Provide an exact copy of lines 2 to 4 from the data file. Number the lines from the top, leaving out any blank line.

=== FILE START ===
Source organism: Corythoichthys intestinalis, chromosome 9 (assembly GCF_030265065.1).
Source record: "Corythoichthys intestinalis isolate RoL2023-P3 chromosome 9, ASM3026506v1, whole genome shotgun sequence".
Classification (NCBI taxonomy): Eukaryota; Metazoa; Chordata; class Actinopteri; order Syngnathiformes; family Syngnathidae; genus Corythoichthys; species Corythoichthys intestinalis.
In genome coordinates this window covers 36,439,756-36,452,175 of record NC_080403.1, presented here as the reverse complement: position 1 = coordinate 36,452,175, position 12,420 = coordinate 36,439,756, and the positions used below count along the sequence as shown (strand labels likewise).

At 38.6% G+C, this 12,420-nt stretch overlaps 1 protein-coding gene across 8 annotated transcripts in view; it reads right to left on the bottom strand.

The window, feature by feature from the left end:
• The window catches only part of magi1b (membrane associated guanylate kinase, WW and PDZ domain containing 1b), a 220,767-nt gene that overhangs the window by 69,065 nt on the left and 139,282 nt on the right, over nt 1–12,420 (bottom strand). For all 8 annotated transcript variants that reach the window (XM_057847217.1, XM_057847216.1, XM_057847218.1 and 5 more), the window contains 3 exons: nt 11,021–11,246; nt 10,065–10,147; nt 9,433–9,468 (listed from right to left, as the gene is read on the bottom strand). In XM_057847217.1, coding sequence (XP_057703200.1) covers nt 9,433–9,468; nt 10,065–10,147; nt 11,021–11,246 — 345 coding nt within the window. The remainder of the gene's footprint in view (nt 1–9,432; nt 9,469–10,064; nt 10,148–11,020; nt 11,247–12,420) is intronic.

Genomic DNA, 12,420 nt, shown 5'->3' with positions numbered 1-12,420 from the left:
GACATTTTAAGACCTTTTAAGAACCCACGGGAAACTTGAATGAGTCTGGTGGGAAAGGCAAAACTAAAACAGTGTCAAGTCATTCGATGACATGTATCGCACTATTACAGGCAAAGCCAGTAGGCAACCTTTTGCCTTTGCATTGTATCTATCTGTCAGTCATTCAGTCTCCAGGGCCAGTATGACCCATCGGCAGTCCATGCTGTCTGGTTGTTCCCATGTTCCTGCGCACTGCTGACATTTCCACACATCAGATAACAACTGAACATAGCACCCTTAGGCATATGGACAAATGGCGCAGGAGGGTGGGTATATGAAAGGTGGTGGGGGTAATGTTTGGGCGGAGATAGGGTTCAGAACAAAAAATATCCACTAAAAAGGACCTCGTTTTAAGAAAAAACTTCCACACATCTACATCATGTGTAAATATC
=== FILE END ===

Source record: "Corythoichthys intestinalis isolate RoL2023-P3 chromosome 9, ASM3026506v1, whole genome shotgun sequence".
Classification (NCBI taxonomy): Eukaryota; Metazoa; Chordata; class Actinopteri; order Syngnathiformes; family Syngnathidae; genus Corythoichthys; species Corythoichthys intestinalis.
In genome coordinates this window covers 36,439,756-36,452,175 of record NC_080403.1, presented here as the reverse complement: position 1 = coordinate 36,452,175, position 12,420 = coordinate 36,439,756, and the positions used below count along the sequence as shown (strand labels likewise).